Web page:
Have you ever prepared for a trip that you were excited about, then thought, “why do I think I am good enough to drive?”
Or were you ever longing to take a journey, but you were struck by the thought that “there is no way I can walk to the door, open it, and leave.”
These statements seem ridiculous by analogy, but they show the torture we put ourselves through when we think about success. We often feel an immense amount of frustration and inadequacy and a healthy helping of self-doubt. Anxiety causes us to resign ourselves before we even start.
The conversations that we have and the stories we tell ourselves about success, often dictate our journeys. When we think we are too far away even to imagine our most heartfelt desires, we crush possibility before beginning.
We must challenge self-doubt by looking at our successes, and examining the successes of others. This two-part process is a straightforward way to give yourself enough confidence and direction to begin your journey to success.
1. Reflect on the Success You’ve Had.
When you think about past wins, you should identify times in the past where you have had an achievement. Richard Koch’s 80/20 Principle: The Secret to Achieving More With Less, provides helpful exercises to examine success.
Koch suggests using Achievement Islands and Deserts and Happiness Islands and Deserts.
You take a blank sheet of paper and list all of the achievements you have had in your life, and they should reflect your idea of accomplishment, not necessarily an award.
Koch also recommends listing achievement deserts, which indicate a time when you felt that you were not achieving.
To create a Happiness Island, you repeat the same process and record (create circles or tables—whichever works best for you), moments of happiness. You then write your happiness deserts or when you were most unhappy.
The exercise is designed to have you write these experiences—so that you can tease out or identify causes or instances of happiness and unhappiness, and common factors or correlations in achievement and non-achievement.
If you need more help with isolating variables that contribute to success or happiness, the book Unique Ability: Creating the Life You Want, provides a robust framework for finding your strengths.
In it, there is an exercise where you reach out to people close to you, those you trust, to ask them what they see as your unique ability.
You explain that this includes your talents and skills, characteristics that describe you, what you are good at, what they value you or rely on you for, and any other distinguishing features that they see about who you are.
Although it may seem a bit awkward, or like you are fishing for compliments, this is a highly useful exercise to at least confirm some of your suspicions about your talents and interests. After engaging in exploration that might at first seem tedious, you can narrow down certain aspects of your capabilities, identify similarities and consistencies in the things you are naturally good at, and engage in deliberate practice for improvement.
The second part of this two-step process requires examining other people’s successes.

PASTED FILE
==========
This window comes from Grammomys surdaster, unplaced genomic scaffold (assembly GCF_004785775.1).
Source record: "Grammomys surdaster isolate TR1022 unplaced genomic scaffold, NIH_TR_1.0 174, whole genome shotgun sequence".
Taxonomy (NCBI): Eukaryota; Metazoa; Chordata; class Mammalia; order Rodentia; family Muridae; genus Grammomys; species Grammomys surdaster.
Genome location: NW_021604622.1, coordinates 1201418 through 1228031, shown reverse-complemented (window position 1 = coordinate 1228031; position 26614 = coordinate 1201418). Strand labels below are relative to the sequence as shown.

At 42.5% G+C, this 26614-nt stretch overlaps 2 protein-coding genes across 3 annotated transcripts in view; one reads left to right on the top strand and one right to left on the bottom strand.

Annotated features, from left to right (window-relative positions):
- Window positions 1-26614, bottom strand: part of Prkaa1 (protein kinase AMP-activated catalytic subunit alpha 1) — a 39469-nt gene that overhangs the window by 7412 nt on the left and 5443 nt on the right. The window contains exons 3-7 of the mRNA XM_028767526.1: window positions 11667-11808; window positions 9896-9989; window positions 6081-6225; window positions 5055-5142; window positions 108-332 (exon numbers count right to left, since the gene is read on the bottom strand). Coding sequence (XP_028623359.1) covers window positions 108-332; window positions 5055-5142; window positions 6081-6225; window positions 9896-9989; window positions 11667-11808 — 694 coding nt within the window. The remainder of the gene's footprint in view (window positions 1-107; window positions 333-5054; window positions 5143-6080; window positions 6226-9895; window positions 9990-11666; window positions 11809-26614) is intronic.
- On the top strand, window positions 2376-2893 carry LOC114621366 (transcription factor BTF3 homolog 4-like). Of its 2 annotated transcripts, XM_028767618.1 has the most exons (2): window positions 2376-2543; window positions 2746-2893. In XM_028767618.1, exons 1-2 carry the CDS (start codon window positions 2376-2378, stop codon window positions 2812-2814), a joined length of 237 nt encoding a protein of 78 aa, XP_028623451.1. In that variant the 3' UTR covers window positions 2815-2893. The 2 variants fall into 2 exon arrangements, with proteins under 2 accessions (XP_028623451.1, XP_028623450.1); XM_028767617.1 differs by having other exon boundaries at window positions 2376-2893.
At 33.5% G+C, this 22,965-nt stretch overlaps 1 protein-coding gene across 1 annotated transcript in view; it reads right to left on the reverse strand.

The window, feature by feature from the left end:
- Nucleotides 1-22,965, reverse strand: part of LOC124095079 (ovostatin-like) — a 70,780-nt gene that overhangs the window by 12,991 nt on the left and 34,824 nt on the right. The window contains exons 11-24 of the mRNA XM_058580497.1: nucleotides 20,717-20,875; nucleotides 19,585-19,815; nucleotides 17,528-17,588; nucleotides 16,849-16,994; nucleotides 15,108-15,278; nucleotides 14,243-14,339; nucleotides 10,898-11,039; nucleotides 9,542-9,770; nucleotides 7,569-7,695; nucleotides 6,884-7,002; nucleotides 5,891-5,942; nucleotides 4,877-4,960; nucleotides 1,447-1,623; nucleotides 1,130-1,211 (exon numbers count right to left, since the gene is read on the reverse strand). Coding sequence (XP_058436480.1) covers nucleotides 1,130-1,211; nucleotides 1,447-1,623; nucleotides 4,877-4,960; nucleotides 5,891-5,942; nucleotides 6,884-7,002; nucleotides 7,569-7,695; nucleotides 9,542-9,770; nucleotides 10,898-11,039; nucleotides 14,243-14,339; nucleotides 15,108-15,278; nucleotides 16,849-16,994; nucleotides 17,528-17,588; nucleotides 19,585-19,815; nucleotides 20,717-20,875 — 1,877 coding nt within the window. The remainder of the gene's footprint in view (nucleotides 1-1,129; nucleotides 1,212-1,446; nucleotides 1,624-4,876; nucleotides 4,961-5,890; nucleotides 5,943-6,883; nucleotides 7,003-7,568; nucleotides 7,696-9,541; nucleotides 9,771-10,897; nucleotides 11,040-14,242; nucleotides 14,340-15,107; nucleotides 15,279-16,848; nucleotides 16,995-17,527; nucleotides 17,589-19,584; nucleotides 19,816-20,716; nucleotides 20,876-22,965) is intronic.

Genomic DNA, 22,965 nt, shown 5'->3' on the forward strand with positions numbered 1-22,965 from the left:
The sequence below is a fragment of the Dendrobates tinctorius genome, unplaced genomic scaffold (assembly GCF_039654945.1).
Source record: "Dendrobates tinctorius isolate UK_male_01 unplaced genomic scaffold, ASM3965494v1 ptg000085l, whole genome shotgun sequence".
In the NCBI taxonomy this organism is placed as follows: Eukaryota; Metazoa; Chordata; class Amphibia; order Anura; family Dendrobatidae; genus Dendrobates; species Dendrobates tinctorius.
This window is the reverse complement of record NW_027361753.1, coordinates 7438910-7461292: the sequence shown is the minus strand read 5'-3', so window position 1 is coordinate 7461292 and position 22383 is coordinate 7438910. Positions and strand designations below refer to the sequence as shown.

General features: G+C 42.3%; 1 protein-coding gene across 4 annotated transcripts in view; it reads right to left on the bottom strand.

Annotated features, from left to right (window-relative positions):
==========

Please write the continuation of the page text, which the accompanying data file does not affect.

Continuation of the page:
2. Imitate Successful People.
When you imitate successful people, you do two key things: (1) process information to give you an idea of what they did to become successful, and (2) act on this information by making it specific to your journey.
You can imitate successful people that you know personally, or others who are world-renowned for their successes. Following the path of someone you know personally can mean shadowing them or having conversations with them about their processes, opportunities they pursue and forgo, and their routines and habits.
Reading business and personal development books, or autobiographies and biographies, and also listening to and reading interviews with successful people, give a basis for imitating those you do not know personally. It is important to hear what they say, and also what they don’t say.
When Laney High School varsity basketball coaches did not select Michael Jordan for the team as a sophomore, and instead for junior varsity, he was upset. He believed that there were others on the team who did not play as well as him. The team had fourteen returning upperclassmen, eight of whom were guards. Michael was 5’9 at the time, and most of them towered over him.
His recourse after not being selected that season was to practice. He practiced at the high school gym each morning, even before the gym teacher arrived.
Upon retelling the story of Jordan not making varsity, people focus on him as if he were a phoenix, emerging from the ashes. The truth is that he was on the court, where he expected to find his success, practicing every day, rain or shine, basketball season and all other seasons, while other similarly-situated players were sleeping. The fact that he grew six inches did not hurt his pursuit of making the varsity team, either.
Imitating successful people means doing by acting.
When there is no clarity, it’s hard to take action. Having particular direction seems like it would be most helpful, but being uncertain is sometimes the only option.